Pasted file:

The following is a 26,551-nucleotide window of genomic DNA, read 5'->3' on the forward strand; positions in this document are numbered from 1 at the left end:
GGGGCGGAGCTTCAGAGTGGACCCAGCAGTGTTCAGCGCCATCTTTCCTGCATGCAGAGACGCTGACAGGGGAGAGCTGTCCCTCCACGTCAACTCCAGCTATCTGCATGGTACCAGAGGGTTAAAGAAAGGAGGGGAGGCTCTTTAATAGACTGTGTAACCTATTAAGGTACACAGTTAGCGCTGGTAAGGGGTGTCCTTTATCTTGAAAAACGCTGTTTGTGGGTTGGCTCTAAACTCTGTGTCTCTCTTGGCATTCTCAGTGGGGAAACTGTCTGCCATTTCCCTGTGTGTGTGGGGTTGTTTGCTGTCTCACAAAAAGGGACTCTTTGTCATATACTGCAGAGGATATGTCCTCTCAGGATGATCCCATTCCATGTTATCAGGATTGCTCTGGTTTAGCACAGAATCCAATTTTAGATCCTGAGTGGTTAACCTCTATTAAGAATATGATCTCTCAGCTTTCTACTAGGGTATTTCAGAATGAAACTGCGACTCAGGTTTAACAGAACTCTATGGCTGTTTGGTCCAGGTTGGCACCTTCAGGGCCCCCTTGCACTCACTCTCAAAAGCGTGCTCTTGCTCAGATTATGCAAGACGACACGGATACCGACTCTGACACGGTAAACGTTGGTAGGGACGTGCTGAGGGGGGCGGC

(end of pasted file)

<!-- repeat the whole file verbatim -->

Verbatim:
The following is a 26,551-nucleotide window of genomic DNA, read 5'->3' on the forward strand; positions in this document are numbered from 1 at the left end:
GGGGCGGAGCTTCAGAGTGGACCCAGCAGTGTTCAGCGCCATCTTTCCTGCATGCAGAGACGCTGACAGGGGAGAGCTGTCCCTCCACGTCAACTCCAGCTATCTGCATGGTACCAGAGGGTTAAAGAAAGGAGGGGAGGCTCTTTAATAGACTGTGTAACCTATTAAGGTACACAGTTAGCGCTGGTAAGGGGTGTCCTTTATCTTGAAAAACGCTGTTTGTGGGTTGGCTCTAAACTCTGTGTCTCTCTTGGCATTCTCAGTGGGGAAACTGTCTGCCATTTCCCTGTGTGTGTGGGGTTGTTTGCTGTCTCACAAAAAGGGACTCTTTGTCATATACTGCAGAGGATATGTCCTCTCAGGATGATCCCATTCCATGTTATCAGGATTGCTCTGGTTTAGCACAGAATCCAATTTTAGATCCTGAGTGGTTAACCTCTATTAAGAATATGATCTCTCAGCTTTCTACTAGGGTATTTCAGAATGAAACTGCGACTCAGGTTTAACAGAACTCTATGGCTGTTTGGTCCAGGTTGGCACCTTCAGGGCCCCCTTGCACTCACTCTCAAAAGCGTGCTCTTGCTCAGATTATGCAAGACGACACGGATACCGACTCTGACACGGTAAACGTTGGTAGGGACGTGCTGAGGGGGGCGGC